Significant evidences indicate that COVID-19 is associated with a hypercoagulable state.[22] As MPs have been reported to have roles in thrombosis, inflammation, and angiogenesis, we aimed in this study to assess the levels of PDMPs in patients with active and post COVID-19 infection stages and to correlate their levels to clinical and radiological findings as well as other biological markers in current routine use.

Regarding clinical severity, this study was conducted on 57 patients in two groups; Group A included 25 patients during active COVID-19 infection stage and all were severe cases admitted to ICU, and five of them had TEE. Group B included 32 patients during the post-COVID-19 convalescent stage, within a period up to 4 weeks of turning PCR negative for COVID-19 virus. Although most of post-COVID-19 patients were home managed, CT chest showed mild to moderate infiltrates in about 40% of them. A study by Huang et al.[23] reported that more than 50% of post COVID-19 patients presented with residual chest imaging abnormalities and the disease severity during the acute phase was independently associated with the extent of lung diffusion impairment at follow-up.

It was reported that survivors of COVID-19 mostly had residual symptoms within 3 months of illness;[24] and a study on adult patients with COVID-19 in convalescence, showed that after 6 months of illness, about 76% of the patients reported at least one symptom that persisted, with fatigue or muscle weakness being the most frequently reported symptom.[23] In accordance, this study showed that residual symptoms were manifested in post-COVID-19 patients, with anosmia, muscle weakness and fatigue, dyspnea, and cough being the most frequent.

The inflammatory environment around viral infected cells is closely related to cell activation or the initiation of apoptosis and necrosis in these infected cells with subsequent shedding of MPs.[8] Studies have shown that MPs, including PDMPs, contain cellular receptors, cytoplasmic proteins, nucleic acids (RNA, microRNA, and DNA), and cytokines,[20] which may be the key factor mediating lung inflammation storms. The PDMPs can stimulate the production of inflammatory mediators as interleukin-1 (IL-1), IL-6, IL-8 and tumour necrosis factor-alpha. These cytokines, in turn, further activate inflammation, allowing cells to produce more MPs, which exacerbate inflammatory response.[25]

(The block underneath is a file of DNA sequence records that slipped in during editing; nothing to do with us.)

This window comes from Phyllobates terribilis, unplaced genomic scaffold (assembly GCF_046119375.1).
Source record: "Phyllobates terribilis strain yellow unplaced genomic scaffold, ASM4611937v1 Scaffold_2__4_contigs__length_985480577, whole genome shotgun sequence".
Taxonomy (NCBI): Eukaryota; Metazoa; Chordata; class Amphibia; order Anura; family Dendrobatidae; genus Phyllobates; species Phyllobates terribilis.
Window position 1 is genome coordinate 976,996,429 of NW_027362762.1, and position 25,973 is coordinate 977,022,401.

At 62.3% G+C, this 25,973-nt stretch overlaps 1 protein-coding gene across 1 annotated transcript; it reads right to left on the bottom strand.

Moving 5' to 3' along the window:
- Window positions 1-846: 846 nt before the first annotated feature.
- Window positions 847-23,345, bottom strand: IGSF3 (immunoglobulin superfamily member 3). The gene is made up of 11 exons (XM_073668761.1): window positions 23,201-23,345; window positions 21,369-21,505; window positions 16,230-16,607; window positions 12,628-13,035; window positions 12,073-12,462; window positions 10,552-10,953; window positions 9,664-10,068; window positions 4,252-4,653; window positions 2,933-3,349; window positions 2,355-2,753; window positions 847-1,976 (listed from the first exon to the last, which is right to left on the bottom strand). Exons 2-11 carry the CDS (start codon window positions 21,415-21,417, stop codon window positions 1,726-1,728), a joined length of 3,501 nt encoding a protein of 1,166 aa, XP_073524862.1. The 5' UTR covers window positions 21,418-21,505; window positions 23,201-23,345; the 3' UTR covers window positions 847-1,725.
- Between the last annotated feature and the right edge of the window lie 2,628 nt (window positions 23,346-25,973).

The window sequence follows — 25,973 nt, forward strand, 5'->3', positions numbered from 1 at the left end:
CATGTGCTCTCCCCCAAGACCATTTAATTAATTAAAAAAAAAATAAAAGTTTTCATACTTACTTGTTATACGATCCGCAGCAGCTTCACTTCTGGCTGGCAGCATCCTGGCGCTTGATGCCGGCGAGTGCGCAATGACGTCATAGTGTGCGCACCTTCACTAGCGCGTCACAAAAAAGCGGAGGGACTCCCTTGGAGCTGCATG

Our finding that PDMPs are significantly higher in active COVID-19 patients is consistent with a model, in which SARS-CoV and SARS-CoV-2 directly infect endothelial and epithelial cells, increasing levels of proinflammatory cytokines, causing immune-mediated damage to the vasculature and surrounding tissue releasing MPs.[26]

As COVID-19 is a newly emergent infectious disease, only a few studies have been focused on extracellular vesicles (EVs), including MPs, in terms of their role in the pathogenesis of COVID-19.[27] A study by Zaid et al.;[28] revealed that phosphatidylserine-expressing platelet MPs, quantified by flow cytometry, were increased in nonsevere cases compared to that in healthy volunteers but not in severe cases of COVID-19. In the same way, a significant higher levels of PDMPs were reported in COVID-19 affected patients compared to healthy controls.[29] Another study has evaluated TF positive EVs in COVID-19 patients; revealed that the levels of TF activity of the EVs were significantly higher in patients with COVID-19 than in healthy controls; and their activity levels were related to disease severity and mortality.[30] We found that levels of PDMPs were nonsignificantly higher in active COVID-19 disease with TEE than those without TEE. Furthermore, nonsignificant correlation between levels of PDMPs and residual symptoms severity or radiological findings in post COVID patients was detected. We relate that finding to the method we used to measure PDMPs which is based on detection of platelets specific markers with no reflection of their TF activity and can be explained by previous studies that reported both procoagulant and anticoagulant properties of PDMPs.[12],[13],[14],[15],[16],[17],[18],[19] The increased PDMPs levels in active COVID-19 are mostly due to direct inflammatory environment secondary to virus activity, however, the small sample size included for patients with TEE make an enquiry about the role of PDMPs in COVID-19 hypercoagulability. Hence, we suggest further comprehensive studies including also mild and moderate cases with active COVID-19 infection for better assessment of the prognostic value and biological role of PDMPs in COVID-19 patients.